India: Award-Winning Kashmiri Rights Activists Vow to Keep Fighting 'Abuses'

Amin Masoodi
Srinagar, India
171020-KASHMIR-620.jpg Human rights activist Parvez Imroz anwers questions during an interview at his office in Srinagar, Jammu and Kashmir, Oct. 16, 2017.
Amin Masoodi/BenarNews

Updated at 5:46 p.m. ET on 2017-10-20

Two noted Indian activists who are set to receive an international human rights award next month for their non-violent struggle against alleged rights abuses in Indian-administered Kashmir said the honor had further strengthened their resolve to battle injustice in the disputed Himalayan region.

Parveena Ahanger, 55, who heads the Association of Parents of Disappeared Persons (APDP), and Parvez Imroz, 60, founder of the Jammu Kashmir Coalition of Civil Society (JKCCS), will be formally awarded the Rafto Prize in the Norwegian town of Bergen on Nov. 5.

Rafto Foundation for Human Rights announced their names last month. Each winner will receive $20,000.

Ahanger and Imroz have “long been at the forefront of the struggle against arbitrary abuses of power in a region of India that has borne the brunt of escalating violence, militarization and international tension,” the foundation said.

“Their long campaign to expose human rights violations, promote dialogue and seek peaceful solutions to the intractable conflict in Kashmir inspired new generations across communities,” it said.

The People's Democratic Party (PDP)-Bharatiya Janata Party (BJP) coalition government, which is power in the state, declined to comment on the international honor received by the two rights activists.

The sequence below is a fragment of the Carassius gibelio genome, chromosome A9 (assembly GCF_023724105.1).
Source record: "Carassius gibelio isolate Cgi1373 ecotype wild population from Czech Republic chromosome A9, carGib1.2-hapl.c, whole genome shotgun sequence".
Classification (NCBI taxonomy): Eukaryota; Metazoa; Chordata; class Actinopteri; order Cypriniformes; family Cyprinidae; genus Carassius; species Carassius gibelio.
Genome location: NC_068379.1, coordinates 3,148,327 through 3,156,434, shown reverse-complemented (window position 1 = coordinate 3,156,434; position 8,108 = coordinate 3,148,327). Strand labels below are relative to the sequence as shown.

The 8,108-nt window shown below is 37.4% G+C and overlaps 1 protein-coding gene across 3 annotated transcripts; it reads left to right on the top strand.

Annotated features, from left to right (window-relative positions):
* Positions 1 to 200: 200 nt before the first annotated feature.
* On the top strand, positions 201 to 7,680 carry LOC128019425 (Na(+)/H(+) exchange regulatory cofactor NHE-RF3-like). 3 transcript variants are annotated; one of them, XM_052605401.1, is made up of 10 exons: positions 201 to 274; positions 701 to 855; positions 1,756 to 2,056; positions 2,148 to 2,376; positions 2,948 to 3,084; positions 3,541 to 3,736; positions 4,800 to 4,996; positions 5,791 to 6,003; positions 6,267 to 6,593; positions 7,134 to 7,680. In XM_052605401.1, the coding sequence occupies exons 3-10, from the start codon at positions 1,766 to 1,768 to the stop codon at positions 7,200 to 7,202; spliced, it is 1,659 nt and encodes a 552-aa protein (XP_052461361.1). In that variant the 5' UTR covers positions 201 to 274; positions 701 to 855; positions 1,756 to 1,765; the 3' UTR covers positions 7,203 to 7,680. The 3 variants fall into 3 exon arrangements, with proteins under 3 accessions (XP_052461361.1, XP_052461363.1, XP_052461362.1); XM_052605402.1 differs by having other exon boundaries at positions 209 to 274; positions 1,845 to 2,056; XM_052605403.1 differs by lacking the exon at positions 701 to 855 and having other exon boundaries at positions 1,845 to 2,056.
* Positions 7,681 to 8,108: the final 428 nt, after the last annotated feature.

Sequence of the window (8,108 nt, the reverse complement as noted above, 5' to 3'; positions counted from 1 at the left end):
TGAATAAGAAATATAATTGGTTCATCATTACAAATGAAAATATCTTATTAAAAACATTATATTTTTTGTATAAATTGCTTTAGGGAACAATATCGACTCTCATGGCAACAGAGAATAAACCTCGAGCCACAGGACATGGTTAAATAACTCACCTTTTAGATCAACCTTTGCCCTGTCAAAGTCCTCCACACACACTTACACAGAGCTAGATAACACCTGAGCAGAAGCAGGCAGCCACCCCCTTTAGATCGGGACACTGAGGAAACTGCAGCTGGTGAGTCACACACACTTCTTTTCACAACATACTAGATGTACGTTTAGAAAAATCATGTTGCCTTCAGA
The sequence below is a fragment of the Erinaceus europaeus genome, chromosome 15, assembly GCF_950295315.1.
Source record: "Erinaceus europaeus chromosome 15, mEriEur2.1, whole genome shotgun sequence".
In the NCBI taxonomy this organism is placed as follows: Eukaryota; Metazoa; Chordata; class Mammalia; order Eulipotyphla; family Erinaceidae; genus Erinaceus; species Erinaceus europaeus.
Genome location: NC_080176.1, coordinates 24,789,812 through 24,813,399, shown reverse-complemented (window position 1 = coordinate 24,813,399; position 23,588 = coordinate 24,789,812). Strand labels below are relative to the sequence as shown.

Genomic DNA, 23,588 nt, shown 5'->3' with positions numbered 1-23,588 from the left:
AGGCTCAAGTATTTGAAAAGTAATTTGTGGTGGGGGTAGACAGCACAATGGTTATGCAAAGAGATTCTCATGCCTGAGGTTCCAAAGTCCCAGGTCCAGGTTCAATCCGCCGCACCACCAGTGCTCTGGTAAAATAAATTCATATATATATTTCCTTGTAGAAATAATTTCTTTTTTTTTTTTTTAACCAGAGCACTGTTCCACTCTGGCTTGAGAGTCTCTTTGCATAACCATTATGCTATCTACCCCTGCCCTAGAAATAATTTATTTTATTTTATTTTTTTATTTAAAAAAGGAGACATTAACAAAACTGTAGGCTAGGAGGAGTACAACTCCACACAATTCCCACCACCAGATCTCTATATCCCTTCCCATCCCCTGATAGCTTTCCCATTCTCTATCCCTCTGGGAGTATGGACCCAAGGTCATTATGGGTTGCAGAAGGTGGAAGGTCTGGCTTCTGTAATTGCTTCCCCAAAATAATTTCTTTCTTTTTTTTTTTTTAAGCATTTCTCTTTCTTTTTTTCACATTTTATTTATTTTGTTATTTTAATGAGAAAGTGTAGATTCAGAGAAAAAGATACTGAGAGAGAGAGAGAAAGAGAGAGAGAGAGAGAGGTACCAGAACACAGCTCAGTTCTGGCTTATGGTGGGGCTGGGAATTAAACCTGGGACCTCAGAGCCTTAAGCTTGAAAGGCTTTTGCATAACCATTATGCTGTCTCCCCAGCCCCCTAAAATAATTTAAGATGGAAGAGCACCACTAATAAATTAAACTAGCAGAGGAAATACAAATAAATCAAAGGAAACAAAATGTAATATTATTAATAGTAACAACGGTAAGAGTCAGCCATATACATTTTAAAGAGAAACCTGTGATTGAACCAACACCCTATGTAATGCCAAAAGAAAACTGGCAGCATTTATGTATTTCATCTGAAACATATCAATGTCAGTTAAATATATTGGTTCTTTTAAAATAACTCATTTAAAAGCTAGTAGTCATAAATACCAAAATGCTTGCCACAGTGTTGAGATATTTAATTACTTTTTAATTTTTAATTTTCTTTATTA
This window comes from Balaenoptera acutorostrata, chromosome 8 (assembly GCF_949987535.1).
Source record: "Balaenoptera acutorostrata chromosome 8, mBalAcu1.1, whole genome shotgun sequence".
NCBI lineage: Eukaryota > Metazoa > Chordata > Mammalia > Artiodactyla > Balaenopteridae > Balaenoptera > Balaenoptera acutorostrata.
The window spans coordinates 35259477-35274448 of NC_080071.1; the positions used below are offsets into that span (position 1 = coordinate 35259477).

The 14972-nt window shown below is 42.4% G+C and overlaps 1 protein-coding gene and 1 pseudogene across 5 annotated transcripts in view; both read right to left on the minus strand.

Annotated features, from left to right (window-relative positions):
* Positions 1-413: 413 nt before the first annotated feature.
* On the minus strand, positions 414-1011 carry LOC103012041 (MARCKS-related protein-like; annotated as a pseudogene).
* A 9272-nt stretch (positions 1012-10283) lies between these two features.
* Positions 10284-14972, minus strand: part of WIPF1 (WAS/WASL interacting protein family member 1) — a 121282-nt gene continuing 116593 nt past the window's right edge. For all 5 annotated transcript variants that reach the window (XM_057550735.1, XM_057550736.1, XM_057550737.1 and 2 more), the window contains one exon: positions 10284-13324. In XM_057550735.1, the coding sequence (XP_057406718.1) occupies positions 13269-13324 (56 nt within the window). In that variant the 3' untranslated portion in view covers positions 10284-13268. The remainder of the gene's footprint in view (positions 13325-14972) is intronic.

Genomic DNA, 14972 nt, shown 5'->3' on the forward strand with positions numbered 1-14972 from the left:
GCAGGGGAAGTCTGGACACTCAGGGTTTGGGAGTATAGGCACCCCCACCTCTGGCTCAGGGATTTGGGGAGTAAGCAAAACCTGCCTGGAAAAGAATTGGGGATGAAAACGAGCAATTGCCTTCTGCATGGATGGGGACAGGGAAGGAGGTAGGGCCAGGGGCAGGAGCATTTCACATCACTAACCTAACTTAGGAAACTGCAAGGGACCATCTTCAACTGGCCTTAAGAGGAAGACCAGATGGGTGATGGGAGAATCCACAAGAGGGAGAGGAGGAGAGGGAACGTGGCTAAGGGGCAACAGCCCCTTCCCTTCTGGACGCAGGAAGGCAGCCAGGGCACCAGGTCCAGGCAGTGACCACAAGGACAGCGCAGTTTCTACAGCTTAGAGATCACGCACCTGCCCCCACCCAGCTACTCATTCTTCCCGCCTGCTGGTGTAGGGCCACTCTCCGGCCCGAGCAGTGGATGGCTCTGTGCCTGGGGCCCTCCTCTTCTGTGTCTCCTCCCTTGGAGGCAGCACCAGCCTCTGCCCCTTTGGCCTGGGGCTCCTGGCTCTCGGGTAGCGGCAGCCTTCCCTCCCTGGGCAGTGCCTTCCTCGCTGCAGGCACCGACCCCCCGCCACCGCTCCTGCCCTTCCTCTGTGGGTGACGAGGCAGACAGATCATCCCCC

"To protect human rights and fight against corruption are the top most priorities of the PDP-BJP coalition government," Indian Kashmir's Law and Rural Development Minister Abdul Haq Khan told BenarNews.

"Indeed, there have been instances of enforced disappearances, but all of them occurred when opposition parties were in power, not during the tenure of our government," he said.

Ahanger founded the APDP in 1994, four years after her 16-year-old son, Javid Ahmad, went missing after allegedly being picked up by Indian security forces for questioning.

“Javid was mercilessly beaten by security officials in front of my eyes and then forcibly taken away. They said they would bring him back after asking him some questions. But he hasn’t returned since,” Ahanger told BenarNews.

“My son’s disappearance and my failure to trace him made me realize there may be many more like him. That is what gave birth to the idea of APDP – a group that would provide emotional and financial support to families of disappeared people to continue their search for their loved ones,” she said.

Ahmad is among some 9,000 Kashmiris, a large majority of them in their teens or early 20s, who have disappeared after being taken into custody since 1989, when a separatist insurgency broke out in Indian Kashmir, Ahangar said.

More than 70,000 people, mostly civilians, have been killed in nearly three decades of violence in the area, according to official figures.

India and Pakistan both lay claim to the Muslim-majority region and have fought two full-blown wars over the territory, which is divided between the two sides by a de facto border called the Line of Control (LoC).